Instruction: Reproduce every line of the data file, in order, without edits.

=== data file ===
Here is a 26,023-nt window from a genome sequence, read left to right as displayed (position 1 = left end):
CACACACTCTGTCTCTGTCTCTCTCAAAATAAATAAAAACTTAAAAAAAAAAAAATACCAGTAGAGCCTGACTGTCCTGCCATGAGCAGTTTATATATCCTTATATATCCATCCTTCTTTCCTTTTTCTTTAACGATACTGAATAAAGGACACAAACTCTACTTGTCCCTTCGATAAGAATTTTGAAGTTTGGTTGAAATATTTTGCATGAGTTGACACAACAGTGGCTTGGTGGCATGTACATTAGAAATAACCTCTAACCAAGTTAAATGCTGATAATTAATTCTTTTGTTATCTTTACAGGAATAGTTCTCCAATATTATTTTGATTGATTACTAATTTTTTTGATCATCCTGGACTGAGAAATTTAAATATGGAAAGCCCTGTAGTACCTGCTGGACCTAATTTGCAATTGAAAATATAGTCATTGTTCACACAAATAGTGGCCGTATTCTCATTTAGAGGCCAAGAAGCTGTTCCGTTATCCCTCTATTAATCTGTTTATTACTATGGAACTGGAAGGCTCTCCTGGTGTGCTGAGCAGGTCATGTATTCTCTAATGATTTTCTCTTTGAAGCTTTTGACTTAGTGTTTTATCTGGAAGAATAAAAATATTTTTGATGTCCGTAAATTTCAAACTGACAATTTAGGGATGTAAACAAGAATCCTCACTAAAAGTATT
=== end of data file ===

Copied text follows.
Here is a 26,023-nt window from a genome sequence, read left to right as displayed (position 1 = left end):
CACACACTCTGTCTCTGTCTCTCTCAAAATAAATAAAAACTTAAAAAAAAAAAAATACCAGTAGAGCCTGACTGTCCTGCCATGAGCAGTTTATATATCCTTATATATCCATCCTTCTTTCCTTTTTCTTTAACGATACTGAATAAAGGACACAAACTCTACTTGTCCCTTCGATAAGAATTTTGAAGTTTGGTTGAAATATTTTGCATGAGTTGACACAACAGTGGCTTGGTGGCATGTACATTAGAAATAACCTCTAACCAAGTTAAATGCTGATAATTAATTCTTTTGTTATCTTTACAGGAATAGTTCTCCAATATTATTTTGATTGATTACTAATTTTTTTGATCATCCTGGACTGAGAAATTTAAATATGGAAAGCCCTGTAGTACCTGCTGGACCTAATTTGCAATTGAAAATATAGTCATTGTTCACACAAATAGTGGCCGTATTCTCATTTAGAGGCCAAGAAGCTGTTCCGTTATCCCTCTATTAATCTGTTTATTACTATGGAACTGGAAGGCTCTCCTGGTGTGCTGAGCAGGTCATGTATTCTCTAATGATTTTCTCTTTGAAGCTTTTGACTTAGTGTTTTATCTGGAAGAATAAAAATATTTTTGATGTCCGTAAATTTCAAACTGACAATTTAGGGATGTAAACAAGAATCCTCACTAAAAGTATT